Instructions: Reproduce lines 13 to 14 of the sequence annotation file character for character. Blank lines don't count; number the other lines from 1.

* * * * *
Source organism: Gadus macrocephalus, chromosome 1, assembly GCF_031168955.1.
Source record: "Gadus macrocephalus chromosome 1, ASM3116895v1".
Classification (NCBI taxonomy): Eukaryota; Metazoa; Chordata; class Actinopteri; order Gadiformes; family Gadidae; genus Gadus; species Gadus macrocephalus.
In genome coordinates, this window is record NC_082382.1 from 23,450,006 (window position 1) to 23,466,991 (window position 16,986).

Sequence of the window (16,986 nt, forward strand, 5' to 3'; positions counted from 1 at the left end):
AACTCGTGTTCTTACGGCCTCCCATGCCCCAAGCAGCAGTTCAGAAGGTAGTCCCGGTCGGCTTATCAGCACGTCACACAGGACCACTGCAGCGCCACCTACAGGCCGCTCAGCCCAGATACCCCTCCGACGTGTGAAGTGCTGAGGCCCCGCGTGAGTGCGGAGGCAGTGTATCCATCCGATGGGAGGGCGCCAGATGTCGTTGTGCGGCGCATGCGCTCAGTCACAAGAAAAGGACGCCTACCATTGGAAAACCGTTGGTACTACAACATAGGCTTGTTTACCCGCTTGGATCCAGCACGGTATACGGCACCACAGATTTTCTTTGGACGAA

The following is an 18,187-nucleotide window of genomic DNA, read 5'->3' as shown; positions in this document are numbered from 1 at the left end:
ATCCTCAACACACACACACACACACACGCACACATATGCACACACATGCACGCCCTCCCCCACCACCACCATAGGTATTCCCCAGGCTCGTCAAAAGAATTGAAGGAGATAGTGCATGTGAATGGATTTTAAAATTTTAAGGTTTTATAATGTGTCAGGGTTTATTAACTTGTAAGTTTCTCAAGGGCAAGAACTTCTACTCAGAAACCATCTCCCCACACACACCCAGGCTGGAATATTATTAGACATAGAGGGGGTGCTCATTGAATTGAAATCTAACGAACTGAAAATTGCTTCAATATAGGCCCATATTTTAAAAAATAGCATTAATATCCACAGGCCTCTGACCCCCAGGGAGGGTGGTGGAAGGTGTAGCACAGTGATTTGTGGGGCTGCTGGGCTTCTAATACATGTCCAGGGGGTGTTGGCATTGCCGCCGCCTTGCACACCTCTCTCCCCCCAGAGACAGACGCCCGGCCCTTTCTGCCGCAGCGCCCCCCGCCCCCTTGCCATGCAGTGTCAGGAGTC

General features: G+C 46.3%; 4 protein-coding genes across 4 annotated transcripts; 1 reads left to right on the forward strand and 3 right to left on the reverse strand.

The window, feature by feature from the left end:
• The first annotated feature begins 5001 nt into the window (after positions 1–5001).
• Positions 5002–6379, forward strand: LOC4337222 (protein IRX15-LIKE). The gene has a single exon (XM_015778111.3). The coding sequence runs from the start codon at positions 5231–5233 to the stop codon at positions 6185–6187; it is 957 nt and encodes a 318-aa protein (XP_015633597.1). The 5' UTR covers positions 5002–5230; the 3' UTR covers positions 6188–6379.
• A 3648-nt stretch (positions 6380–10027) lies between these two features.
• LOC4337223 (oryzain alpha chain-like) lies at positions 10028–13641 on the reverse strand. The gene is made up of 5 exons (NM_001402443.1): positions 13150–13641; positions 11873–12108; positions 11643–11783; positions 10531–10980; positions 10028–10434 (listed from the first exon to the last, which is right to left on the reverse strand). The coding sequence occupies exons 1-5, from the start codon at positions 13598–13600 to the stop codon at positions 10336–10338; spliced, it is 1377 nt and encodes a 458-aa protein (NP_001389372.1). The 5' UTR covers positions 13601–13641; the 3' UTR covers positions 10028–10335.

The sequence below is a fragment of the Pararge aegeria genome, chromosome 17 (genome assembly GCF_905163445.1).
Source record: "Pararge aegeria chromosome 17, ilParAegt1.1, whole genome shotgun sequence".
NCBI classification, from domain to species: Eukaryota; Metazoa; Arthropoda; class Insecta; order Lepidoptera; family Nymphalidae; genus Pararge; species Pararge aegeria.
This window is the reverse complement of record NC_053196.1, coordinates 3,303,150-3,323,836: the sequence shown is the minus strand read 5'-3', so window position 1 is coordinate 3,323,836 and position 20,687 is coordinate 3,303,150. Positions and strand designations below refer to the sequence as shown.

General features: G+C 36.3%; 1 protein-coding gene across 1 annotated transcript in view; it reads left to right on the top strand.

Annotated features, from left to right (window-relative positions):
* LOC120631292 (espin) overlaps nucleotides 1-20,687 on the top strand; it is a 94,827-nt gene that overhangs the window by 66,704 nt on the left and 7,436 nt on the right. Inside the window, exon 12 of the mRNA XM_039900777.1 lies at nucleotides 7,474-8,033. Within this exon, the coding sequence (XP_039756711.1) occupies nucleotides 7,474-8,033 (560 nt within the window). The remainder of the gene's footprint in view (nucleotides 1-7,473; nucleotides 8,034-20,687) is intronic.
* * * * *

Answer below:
• A 3648-nt stretch (positions 6380–10027) lies between these two features.
• LOC4337223 (oryzain alpha chain-like) lies at positions 10028–13641 on the reverse strand. The gene is made up of 5 exons (NM_001402443.1): positions 13150–13641; positions 11873–12108; positions 11643–11783; positions 10531–10980; positions 10028–10434 (listed from the first exon to the last, which is right to left on the reverse strand). The coding sequence occupies exons 1-5, from the start codon at positions 13598–13600 to the stop codon at positions 10336–10338; spliced, it is 1377 nt and encodes a 458-aa protein (NP_001389372.1). The 5' UTR covers positions 13601–13641; the 3' UTR covers positions 10028–10335.